Tim Lincecum’s Surprising Drop in Production

Tim Lincecum five years ago was earning himself the nickname “The Freak.” Lincecum was just breaking into the majors in 2008 as a dominant starter with the wicked wind-up and throwing motion. All the talk was about how his stride was longer than his height, and that the motion his dad helped him develop causes minimal stress on the arm while acting as a catapult to launch the ball.

This season was the first year Lincecum struggled as a starting pitcher since he became a full time starter in 2008. His ERA for the year was 5.18, and for the second season in a row he lost more games than he won. However, in 2011 his 13-14 record was more of a description of the team as a whole considering Lincecum managed a 2.74 ERA throughout the year as he ended with a Felix Hernandez stat line of minimal wins combined with an impressive ERA.

Five years ago when Lincecum was relatively new to the majors but already on his way to winning the Cy Young, he was blowing hitters away with a high-90’s fastball that the sub-6 foot tall pitcher was dealing out. Lincecum came into the league as a power pitcher and that’s how he led the San Francisco Giants to the 2010 World Series.

Now Lincecum’s velocity has dipped to the low-90’s and hitters are finally catching up. While some pitchers take a hit to their velocity in order to improve accuracy, this doesn’t seem the case with Lincecum. Lincecum had a career low number of walks in 2009 with 68 in over 200 innings pitched. Since 2009, as his velocity has dropped, his number of walks has risen up to the 90 batters who received a free base in 2012.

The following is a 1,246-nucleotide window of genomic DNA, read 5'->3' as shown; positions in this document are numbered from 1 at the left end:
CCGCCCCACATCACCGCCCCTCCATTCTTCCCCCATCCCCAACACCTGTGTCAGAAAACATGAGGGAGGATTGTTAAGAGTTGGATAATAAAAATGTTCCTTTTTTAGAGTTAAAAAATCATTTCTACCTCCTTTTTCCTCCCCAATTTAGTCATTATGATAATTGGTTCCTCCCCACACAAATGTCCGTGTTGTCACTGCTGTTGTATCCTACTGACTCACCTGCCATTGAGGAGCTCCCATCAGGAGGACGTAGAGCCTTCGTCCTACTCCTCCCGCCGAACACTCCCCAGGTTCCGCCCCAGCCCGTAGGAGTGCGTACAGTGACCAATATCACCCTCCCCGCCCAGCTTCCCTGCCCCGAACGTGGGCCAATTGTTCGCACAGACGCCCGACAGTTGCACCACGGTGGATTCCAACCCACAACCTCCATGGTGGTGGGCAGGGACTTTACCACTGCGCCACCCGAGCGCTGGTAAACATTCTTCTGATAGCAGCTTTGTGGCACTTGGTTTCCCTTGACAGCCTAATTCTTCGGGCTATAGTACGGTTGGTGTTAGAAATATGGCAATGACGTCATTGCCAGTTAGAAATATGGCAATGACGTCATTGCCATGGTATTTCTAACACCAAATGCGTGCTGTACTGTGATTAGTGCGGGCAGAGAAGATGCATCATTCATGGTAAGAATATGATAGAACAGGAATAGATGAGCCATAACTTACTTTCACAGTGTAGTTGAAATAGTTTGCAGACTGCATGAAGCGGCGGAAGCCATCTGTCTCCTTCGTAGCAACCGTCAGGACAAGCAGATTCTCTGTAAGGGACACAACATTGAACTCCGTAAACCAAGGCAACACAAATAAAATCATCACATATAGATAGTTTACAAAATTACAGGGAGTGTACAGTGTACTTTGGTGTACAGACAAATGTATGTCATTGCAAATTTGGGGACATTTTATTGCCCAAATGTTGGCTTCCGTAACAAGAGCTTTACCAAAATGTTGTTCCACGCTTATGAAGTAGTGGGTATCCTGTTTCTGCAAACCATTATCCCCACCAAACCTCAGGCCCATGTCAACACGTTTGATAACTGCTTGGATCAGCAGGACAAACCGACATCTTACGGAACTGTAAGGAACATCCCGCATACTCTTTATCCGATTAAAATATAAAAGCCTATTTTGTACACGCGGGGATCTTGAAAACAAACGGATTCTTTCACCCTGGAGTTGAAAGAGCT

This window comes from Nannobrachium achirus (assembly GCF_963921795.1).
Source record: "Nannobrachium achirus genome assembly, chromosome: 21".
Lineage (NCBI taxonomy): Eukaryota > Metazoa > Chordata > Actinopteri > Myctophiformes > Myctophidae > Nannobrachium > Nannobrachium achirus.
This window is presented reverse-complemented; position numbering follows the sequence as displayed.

With such a large and seemingly impactful drop in fastball velocity over the years, it is becoming apparent that Lincecums body has not kept up with how demanding his throwing motion is. How else can you explain his fastball reaching 100 mph in college, and now sitting in the low-90’s as a 28 year old?

Lincecum never had a power pitchers body, he was able to make up for it though by his long stride and the slingshot action of his arm. He had the delivery that with enough time put in, any athlete could perfect and see similar results. He showed you didn’t need a big body with muscles, that even a short player weighing 175 pounds with enough flexibility could throw the ball past any major league hitter.

The only thing that seemed to be working against Lincecum was age, as players grow older they become less flexible, weaker, and have to rely on their smarts to be a successful major league pitcher. The motion Lincecum uses takes more energy and athleticism than the other more traditional deliveries pitcher’s use in the majors. That is why at the young age of 28, when he should be entering his prime, Lincecum is apparently leaving it.

With the Giants coming off their second World Series win in three seasons, that will hopefully be enough motivation for Lincecum to train hard this offseason and try to get back to the level he played at as a young major league pitcher. The fortunate thing for both the Giants and Lincecum, is that 2013 is Lincecum’s last season under contract for the Giants.

With a salary of $22 million in 2013, the Giants will have one more year to see if Lincecum can return to his Cy Young form of 08’ and 09’ before they make the decision to either re-sign him, or let him walk as a free agent.